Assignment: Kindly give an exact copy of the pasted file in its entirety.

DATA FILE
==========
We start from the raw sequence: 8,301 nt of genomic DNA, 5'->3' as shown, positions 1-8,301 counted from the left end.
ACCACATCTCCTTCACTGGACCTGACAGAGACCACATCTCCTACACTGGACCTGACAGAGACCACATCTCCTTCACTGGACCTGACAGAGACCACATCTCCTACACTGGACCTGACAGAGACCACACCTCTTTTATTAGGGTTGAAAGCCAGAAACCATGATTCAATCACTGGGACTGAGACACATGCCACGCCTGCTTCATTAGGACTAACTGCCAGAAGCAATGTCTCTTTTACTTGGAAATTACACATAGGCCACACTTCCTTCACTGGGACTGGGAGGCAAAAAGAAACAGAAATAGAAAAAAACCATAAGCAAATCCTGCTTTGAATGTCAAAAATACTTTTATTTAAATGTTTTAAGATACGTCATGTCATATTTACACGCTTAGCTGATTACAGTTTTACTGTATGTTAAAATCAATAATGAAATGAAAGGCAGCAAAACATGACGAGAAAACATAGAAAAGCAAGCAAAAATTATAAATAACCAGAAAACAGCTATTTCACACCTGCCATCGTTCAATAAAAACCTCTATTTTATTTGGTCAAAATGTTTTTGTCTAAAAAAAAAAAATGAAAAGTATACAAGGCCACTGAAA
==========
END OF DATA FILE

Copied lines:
We start from the raw sequence: 8,301 nt of genomic DNA, 5'->3' as shown, positions 1-8,301 counted from the left end.
ACCACATCTCCTTCACTGGACCTGACAGAGACCACATCTCCTACACTGGACCTGACAGAGACCACATCTCCTTCACTGGACCTGACAGAGACCACATCTCCTACACTGGACCTGACAGAGACCACACCTCTTTTATTAGGGTTGAAAGCCAGAAACCATGATTCAATCACTGGGACTGAGACACATGCCACGCCTGCTTCATTAGGACTAACTGCCAGAAGCAATGTCTCTTTTACTTGGAAATTACACATAGGCCACACTTCCTTCACTGGGACTGGGAGGCAAAAAGAAACAGAAATAGAAAAAAACCATAAGCAAATCCTGCTTTGAATGTCAAAAATACTTTTATTTAAATGTTTTAAGATACGTCATGTCATATTTACACGCTTAGCTGATTACAGTTTTACTGTATGTTAAAATCAATAATGAAATGAAAGGCAGCAAAACATGACGAGAAAACATAGAAAAGCAAGCAAAAATTATAAATAACCAGAAAACAGCTATTTCACACCTGCCATCGTTCAATAAAAACCTCTATTTTATTTGGTCAAAATGTTTTTGTCTAAAAAAAAAAAATGAAAAGTATACAAGGCCACTGAAA